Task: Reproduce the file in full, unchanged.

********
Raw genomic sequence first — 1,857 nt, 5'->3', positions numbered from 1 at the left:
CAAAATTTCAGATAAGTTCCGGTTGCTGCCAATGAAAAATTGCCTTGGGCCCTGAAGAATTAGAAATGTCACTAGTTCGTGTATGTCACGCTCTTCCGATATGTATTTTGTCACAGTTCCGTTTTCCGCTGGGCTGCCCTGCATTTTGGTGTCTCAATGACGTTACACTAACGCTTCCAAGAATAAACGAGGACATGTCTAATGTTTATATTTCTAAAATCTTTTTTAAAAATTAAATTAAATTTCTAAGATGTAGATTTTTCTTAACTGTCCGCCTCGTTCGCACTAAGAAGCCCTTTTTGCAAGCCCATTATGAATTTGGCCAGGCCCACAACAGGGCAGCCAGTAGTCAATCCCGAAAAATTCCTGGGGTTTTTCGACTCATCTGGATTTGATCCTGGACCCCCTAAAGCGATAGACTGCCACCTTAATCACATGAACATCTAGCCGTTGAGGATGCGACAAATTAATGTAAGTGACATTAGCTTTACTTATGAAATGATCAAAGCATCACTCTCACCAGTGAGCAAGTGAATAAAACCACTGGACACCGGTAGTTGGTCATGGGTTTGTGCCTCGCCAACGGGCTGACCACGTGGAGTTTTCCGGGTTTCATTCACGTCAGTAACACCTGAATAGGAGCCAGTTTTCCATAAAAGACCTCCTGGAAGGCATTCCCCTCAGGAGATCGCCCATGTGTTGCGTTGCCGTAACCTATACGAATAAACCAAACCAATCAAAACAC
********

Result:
Raw genomic sequence first — 1,857 nt, 5'->3', positions numbered from 1 at the left:
CAAAATTTCAGATAAGTTCCGGTTGCTGCCAATGAAAAATTGCCTTGGGCCCTGAAGAATTAGAAATGTCACTAGTTCGTGTATGTCACGCTCTTCCGATATGTATTTTGTCACAGTTCCGTTTTCCGCTGGGCTGCCCTGCATTTTGGTGTCTCAATGACGTTACACTAACGCTTCCAAGAATAAACGAGGACATGTCTAATGTTTATATTTCTAAAATCTTTTTTAAAAATTAAATTAAATTTCTAAGATGTAGATTTTTCTTAACTGTCCGCCTCGTTCGCACTAAGAAGCCCTTTTTGCAAGCCCATTATGAATTTGGCCAGGCCCACAACAGGGCAGCCAGTAGTCAATCCCGAAAAATTCCTGGGGTTTTTCGACTCATCTGGATTTGATCCTGGACCCCCTAAAGCGATAGACTGCCACCTTAATCACATGAACATCTAGCCGTTGAGGATGCGACAAATTAATGTAAGTGACATTAGCTTTACTTATGAAATGATCAAAGCATCACTCTCACCAGTGAGCAAGTGAATAAAACCACTGGACACCGGTAGTTGGTCATGGGTTTGTGCCTCGCCAACGGGCTGACCACGTGGAGTTTTCCGGGTTTCATTCACGTCAGTAACACCTGAATAGGAGCCAGTTTTCCATAAAAGACCTCCTGGAAGGCATTCCCCTCAGGAGATCGCCCATGTGTTGCGTTGCCGTAACCTATACGAATAAACCAAACCAATCAAAACAC